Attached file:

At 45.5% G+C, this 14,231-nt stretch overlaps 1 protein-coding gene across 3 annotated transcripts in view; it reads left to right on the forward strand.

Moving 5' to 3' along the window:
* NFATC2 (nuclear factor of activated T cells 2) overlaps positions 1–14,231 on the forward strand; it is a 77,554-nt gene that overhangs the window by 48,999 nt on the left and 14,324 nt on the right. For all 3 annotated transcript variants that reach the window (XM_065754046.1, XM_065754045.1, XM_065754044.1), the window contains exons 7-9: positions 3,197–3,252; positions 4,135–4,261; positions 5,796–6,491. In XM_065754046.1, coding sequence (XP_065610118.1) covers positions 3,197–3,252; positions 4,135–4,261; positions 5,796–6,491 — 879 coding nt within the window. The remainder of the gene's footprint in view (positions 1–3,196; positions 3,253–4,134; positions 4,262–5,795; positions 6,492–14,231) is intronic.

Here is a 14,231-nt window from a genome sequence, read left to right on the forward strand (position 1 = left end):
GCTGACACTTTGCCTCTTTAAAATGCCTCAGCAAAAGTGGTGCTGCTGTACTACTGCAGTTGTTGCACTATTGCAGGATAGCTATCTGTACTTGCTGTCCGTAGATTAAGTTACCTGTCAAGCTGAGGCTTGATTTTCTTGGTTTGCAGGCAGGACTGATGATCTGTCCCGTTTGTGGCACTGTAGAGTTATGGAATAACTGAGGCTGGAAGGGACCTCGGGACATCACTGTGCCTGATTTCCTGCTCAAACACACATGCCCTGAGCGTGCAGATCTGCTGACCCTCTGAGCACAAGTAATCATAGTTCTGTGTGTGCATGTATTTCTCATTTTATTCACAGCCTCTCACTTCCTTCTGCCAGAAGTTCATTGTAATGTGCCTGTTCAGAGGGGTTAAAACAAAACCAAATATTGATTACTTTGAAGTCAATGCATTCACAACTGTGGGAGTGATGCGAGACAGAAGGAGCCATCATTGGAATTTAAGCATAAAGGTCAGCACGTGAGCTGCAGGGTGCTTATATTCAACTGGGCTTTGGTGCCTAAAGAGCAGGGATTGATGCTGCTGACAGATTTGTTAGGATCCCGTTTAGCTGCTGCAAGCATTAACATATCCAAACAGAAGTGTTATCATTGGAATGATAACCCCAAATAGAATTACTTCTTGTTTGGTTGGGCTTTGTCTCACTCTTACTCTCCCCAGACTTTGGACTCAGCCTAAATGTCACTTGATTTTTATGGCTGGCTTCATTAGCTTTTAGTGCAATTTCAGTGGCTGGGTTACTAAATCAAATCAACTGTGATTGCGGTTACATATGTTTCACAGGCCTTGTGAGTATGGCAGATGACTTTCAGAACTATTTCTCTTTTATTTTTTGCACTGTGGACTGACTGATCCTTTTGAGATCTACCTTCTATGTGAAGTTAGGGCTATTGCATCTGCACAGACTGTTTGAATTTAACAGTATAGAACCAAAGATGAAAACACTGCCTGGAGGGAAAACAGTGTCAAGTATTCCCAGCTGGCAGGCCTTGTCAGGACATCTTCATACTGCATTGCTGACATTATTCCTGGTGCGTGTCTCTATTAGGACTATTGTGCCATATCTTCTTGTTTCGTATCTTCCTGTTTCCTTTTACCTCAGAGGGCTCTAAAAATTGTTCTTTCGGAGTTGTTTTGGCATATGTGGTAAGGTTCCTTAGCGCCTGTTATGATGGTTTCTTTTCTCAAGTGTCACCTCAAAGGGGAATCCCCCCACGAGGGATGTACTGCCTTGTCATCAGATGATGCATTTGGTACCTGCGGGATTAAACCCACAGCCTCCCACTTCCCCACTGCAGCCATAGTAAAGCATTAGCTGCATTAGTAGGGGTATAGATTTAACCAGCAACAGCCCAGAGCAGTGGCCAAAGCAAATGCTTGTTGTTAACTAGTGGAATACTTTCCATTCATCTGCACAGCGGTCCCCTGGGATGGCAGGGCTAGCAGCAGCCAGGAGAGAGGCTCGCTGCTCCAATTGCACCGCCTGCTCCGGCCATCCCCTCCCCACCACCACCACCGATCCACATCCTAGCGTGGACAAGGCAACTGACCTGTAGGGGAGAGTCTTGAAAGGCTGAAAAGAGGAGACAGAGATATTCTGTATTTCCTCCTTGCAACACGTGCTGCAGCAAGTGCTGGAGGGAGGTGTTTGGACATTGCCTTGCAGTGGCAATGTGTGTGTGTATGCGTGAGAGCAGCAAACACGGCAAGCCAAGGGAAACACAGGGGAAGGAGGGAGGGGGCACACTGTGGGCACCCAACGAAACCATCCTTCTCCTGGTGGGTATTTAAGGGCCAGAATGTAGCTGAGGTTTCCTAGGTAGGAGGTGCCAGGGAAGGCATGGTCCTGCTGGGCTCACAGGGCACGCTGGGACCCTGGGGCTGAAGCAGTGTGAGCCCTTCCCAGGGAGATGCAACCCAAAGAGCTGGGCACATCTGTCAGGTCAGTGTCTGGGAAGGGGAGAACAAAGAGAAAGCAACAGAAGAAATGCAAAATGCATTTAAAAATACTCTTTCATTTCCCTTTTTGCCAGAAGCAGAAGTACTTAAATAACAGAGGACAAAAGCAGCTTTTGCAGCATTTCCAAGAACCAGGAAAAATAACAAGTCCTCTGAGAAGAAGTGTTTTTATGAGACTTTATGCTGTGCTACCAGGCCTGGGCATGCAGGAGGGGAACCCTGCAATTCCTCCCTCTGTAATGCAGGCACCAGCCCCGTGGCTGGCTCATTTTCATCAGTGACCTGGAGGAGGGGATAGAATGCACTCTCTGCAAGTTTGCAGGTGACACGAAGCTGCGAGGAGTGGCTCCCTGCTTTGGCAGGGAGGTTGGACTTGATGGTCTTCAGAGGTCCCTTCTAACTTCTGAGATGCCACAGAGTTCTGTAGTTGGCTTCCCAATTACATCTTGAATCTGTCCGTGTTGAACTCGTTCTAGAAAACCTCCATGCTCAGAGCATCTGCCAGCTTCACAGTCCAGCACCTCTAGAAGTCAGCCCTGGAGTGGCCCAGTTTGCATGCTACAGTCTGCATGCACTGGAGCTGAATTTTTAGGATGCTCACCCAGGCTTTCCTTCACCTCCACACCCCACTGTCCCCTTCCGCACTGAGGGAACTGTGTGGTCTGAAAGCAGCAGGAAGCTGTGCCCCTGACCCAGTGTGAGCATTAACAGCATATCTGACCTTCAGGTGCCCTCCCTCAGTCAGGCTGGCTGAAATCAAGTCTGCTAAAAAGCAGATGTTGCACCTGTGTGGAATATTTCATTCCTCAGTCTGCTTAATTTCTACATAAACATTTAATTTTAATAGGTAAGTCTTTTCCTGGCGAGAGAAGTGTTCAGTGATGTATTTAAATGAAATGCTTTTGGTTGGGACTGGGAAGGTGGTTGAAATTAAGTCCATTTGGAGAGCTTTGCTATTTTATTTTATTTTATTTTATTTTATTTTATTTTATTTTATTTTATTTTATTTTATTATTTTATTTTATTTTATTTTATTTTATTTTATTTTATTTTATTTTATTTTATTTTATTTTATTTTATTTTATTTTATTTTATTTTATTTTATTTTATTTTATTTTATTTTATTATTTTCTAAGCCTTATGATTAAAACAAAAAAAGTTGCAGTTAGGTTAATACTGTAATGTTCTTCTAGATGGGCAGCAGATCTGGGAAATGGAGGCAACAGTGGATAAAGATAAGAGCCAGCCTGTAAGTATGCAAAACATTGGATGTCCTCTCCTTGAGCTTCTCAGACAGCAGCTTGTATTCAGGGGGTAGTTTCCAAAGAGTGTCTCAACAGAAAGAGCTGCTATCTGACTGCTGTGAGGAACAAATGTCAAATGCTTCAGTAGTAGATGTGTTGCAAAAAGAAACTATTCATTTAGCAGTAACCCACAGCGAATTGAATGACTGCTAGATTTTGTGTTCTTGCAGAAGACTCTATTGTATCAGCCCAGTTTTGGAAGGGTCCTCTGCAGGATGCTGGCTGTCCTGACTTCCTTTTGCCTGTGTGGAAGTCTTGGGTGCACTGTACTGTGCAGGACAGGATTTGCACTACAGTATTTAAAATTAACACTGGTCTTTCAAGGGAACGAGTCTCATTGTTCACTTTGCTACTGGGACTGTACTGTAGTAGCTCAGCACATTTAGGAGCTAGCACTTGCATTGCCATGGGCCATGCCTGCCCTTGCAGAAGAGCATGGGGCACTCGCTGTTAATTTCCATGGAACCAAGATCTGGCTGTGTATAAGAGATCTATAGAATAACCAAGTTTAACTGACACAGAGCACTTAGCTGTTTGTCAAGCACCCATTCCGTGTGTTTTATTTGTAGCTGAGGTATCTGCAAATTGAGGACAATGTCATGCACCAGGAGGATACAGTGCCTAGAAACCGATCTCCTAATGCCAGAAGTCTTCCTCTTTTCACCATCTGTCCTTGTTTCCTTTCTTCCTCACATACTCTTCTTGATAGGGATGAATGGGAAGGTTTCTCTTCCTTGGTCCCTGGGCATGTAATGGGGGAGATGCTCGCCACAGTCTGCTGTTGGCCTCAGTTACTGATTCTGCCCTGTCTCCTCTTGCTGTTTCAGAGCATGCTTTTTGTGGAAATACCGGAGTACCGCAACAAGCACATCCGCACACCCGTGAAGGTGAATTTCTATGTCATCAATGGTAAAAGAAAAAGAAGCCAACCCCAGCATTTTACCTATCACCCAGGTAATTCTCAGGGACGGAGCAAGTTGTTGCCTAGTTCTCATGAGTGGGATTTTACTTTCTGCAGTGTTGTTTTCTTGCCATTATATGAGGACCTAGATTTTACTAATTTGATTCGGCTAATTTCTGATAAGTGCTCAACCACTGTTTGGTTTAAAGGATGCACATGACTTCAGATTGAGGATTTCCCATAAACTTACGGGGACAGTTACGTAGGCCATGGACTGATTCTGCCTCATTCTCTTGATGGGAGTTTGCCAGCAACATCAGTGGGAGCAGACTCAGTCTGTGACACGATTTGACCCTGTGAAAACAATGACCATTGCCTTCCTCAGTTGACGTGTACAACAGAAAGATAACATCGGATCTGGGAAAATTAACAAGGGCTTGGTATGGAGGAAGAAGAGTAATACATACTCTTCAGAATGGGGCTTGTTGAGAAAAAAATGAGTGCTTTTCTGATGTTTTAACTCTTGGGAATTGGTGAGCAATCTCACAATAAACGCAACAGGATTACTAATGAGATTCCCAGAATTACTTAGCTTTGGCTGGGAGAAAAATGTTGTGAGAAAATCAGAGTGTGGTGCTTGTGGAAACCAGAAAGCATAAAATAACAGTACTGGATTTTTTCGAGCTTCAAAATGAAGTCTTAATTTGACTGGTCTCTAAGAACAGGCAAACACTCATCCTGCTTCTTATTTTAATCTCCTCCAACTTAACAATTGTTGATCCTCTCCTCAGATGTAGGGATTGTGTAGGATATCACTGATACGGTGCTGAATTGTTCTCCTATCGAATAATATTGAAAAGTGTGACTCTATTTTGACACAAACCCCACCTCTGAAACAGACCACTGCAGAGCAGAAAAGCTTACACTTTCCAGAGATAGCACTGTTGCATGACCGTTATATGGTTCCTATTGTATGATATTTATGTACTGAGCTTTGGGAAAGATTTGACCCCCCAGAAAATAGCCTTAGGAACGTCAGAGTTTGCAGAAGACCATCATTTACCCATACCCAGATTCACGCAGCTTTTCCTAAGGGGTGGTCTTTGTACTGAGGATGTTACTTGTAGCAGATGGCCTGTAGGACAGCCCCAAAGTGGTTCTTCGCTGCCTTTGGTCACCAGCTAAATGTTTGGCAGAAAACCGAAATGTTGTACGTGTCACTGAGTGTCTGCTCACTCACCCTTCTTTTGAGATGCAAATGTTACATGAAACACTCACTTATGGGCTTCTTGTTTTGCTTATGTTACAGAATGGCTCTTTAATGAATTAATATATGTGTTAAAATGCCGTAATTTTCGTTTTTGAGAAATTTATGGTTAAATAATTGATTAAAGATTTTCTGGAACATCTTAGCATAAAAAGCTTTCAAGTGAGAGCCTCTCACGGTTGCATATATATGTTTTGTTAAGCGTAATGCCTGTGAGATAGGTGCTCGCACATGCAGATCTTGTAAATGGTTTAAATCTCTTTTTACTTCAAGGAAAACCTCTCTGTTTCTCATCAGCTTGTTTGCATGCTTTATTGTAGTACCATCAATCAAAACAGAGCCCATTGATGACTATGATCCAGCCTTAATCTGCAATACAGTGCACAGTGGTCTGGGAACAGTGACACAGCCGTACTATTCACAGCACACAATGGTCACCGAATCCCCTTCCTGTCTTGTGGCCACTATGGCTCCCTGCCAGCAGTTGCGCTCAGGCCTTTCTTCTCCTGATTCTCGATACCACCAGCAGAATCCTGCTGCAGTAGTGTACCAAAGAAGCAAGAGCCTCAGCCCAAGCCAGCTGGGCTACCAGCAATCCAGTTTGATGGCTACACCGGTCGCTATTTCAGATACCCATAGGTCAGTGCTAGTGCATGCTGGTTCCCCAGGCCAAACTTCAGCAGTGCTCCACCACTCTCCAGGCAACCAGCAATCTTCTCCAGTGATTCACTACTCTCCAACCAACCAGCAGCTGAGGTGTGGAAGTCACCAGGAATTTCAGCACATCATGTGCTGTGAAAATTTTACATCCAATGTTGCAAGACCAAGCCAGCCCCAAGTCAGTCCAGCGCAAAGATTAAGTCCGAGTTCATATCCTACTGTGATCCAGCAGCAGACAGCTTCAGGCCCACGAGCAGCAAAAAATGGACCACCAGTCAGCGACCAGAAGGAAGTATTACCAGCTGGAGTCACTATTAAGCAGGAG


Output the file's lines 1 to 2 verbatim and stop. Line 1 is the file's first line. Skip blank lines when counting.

At 45.5% G+C, this 14,231-nt stretch overlaps 1 protein-coding gene across 3 annotated transcripts in view; it reads left to right on the forward strand.

Moving 5' to 3' along the window: